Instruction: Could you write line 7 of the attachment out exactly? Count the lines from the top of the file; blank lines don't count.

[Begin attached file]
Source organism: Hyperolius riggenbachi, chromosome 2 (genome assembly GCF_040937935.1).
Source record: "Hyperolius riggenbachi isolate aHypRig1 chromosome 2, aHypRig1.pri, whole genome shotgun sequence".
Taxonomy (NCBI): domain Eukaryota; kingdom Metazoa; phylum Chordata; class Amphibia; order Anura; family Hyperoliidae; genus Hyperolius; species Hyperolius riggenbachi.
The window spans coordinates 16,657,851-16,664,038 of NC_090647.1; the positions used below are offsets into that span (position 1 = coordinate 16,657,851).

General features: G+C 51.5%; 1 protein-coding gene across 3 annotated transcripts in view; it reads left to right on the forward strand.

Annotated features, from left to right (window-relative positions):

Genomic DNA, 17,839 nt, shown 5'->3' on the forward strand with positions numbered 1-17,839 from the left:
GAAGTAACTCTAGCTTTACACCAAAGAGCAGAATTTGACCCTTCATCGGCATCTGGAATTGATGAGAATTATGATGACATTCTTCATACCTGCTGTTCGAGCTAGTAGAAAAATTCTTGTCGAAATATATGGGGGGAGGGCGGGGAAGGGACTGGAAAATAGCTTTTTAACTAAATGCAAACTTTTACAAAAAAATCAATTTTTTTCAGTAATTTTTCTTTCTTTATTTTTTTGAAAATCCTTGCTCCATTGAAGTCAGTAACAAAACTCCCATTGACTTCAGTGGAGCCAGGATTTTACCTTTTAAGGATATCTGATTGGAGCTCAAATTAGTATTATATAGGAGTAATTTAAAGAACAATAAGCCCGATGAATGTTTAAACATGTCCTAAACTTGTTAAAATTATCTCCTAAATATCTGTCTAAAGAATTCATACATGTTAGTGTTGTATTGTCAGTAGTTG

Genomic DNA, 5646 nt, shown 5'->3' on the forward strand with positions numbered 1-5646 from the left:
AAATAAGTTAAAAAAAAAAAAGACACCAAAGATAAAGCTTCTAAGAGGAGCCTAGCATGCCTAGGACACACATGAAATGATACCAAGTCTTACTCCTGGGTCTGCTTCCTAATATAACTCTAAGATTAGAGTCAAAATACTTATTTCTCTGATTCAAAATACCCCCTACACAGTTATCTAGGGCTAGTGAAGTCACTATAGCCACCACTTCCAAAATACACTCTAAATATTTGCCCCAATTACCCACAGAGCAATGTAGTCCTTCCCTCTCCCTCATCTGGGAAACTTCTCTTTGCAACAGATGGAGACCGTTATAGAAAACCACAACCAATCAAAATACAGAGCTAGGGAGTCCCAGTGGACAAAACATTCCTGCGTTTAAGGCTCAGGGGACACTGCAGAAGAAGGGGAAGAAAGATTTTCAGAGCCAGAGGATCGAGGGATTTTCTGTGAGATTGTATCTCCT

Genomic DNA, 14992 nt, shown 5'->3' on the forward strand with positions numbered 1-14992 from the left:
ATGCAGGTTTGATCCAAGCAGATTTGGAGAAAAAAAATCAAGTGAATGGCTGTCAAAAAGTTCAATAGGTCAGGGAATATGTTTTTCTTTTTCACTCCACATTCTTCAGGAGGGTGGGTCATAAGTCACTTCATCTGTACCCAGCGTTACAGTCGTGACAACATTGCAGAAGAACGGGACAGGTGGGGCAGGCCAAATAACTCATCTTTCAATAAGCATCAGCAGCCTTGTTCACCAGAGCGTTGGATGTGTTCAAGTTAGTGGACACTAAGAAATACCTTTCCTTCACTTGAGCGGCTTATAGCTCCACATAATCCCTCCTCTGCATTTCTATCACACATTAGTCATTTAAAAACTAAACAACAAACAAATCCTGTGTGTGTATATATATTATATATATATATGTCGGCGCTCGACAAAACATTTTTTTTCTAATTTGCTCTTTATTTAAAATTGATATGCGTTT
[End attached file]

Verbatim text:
Genomic DNA, 17,839 nt, shown 5'->3' on the forward strand with positions numbered 1-17,839 from the left: